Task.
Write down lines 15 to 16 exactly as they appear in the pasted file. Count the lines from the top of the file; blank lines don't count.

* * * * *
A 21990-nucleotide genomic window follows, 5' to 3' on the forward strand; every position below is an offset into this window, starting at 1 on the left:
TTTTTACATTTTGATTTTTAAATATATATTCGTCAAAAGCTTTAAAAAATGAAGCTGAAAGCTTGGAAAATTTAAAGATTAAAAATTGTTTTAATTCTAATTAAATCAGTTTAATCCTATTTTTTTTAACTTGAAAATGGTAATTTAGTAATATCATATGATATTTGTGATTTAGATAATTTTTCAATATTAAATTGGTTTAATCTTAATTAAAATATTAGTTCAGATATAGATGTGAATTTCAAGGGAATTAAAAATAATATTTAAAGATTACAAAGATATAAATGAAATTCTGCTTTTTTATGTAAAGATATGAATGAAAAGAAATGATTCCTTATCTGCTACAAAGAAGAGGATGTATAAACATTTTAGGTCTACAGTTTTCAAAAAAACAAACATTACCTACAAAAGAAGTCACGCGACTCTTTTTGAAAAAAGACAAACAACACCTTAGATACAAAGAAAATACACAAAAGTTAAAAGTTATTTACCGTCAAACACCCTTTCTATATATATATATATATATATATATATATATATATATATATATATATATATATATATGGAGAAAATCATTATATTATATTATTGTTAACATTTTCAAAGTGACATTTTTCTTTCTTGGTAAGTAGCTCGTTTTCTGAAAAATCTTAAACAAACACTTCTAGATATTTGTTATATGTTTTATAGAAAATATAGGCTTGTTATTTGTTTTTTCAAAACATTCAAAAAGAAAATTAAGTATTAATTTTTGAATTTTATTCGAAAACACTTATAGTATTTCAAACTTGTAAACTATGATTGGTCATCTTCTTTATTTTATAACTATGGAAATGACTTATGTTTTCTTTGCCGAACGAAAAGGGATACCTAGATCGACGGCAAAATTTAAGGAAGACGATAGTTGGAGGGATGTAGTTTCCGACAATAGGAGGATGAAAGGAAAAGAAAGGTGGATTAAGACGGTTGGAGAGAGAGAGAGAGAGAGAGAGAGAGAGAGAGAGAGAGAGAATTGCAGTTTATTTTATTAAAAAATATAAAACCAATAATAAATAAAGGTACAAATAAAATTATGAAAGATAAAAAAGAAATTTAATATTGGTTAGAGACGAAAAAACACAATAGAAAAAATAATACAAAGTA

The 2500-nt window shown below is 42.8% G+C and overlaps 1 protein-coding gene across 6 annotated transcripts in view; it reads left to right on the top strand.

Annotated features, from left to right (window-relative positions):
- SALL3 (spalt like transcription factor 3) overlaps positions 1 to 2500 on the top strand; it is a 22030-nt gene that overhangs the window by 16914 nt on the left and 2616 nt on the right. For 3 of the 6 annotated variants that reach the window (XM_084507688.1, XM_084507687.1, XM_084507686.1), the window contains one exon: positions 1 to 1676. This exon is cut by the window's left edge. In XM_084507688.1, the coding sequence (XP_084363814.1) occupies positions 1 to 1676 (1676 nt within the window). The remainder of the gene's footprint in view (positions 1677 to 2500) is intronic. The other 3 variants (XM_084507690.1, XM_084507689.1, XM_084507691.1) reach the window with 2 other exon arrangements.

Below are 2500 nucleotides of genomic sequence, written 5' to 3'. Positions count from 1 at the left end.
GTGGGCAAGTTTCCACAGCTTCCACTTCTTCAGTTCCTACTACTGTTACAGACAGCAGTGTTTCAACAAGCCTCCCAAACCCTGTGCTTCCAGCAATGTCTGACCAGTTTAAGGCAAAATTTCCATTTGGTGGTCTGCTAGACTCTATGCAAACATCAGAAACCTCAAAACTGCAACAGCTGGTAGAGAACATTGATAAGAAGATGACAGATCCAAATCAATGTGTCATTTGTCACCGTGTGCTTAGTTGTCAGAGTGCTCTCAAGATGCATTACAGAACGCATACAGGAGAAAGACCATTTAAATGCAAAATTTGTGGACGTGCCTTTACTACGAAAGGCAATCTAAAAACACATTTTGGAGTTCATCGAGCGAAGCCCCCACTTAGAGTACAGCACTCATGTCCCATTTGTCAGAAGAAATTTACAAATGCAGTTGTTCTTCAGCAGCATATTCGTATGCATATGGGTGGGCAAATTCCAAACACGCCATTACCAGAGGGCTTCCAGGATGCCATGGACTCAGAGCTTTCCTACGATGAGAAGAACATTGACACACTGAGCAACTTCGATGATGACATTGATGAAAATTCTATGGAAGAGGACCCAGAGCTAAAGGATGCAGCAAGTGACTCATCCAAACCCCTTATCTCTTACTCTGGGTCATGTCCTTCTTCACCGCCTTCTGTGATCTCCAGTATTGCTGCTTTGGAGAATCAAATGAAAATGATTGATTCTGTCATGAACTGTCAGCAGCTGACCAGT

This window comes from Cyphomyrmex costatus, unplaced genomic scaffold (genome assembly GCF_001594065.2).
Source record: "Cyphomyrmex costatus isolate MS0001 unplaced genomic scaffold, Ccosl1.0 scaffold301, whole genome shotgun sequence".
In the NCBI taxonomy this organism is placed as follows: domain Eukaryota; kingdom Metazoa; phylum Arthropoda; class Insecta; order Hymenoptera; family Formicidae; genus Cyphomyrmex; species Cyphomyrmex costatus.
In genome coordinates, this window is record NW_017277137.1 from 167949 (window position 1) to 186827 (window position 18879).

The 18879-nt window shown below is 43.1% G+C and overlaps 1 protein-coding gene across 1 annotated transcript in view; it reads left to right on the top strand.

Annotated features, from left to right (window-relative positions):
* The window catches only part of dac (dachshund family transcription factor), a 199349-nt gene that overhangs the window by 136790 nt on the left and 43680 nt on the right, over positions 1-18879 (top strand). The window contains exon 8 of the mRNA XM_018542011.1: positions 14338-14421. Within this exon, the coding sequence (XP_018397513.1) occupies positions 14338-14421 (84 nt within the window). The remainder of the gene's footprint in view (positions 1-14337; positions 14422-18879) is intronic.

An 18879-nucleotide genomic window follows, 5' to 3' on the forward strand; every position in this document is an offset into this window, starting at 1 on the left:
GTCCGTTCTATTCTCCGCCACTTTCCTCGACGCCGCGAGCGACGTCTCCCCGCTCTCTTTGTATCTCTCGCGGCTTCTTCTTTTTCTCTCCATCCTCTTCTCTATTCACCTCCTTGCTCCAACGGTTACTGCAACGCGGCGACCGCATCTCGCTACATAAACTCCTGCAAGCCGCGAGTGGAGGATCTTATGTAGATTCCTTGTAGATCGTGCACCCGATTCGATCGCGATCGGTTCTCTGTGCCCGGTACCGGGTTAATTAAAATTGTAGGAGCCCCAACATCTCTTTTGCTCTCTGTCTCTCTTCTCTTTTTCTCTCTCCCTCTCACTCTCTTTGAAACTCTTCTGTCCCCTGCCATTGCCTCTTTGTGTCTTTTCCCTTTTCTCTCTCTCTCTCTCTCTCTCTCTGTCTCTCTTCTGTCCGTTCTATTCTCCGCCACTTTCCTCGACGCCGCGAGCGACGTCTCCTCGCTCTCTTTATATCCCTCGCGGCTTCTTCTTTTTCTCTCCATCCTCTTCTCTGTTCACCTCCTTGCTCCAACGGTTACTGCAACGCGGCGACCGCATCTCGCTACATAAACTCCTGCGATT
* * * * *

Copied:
An 18879-nucleotide genomic window follows, 5' to 3' on the forward strand; every position in this document is an offset into this window, starting at 1 on the left:
GTCCGTTCTATTCTCCGCCACTTTCCTCGACGCCGCGAGCGACGTCTCCCCGCTCTCTTTGTATCTCTCGCGGCTTCTTCTTTTTCTCTCCATCCTCTTCTCTATTCACCTCCTTGCTCCAACGGTTACTGCAACGCGGCGACCGCATCTCGCTACATAAACTCCTGCAAGCCGCGAGTGGAGGATCTTATGTAGATTCCTTGTAGATCGTGCACCCGATTCGATCGCGATCGGTTCTCTGTGCCCGGTACCGGGTTAATTAAAATTGTAGGAGCCCCAACATCTCTTTTGCTCTCTGTCTCTCTTCTCTTTTTCTCTCTCCCTCTCACTCTCTTTGAAACTCTTCTGTCCCCTGCCATTGCCTCTTTGTGTCTTTTCCCTTTTCTCTCTCTCTCTCTCTCTCTCTCTGTCTCTCTTCTGTCCGTTCTATTCTCCGCCACTTTCCTCGACGCCGCGAGCGACGTCTCCTCGCTCTCTTTATATCCCTCGCGGCTTCTTCTTTTTCTCTCCATCCTCTTCTCTGTTCACCTCCTTGCTCCAACGGTTACTGCAACGCGGCGACCGCATCTCGCTACATAAACTCCTGCGATT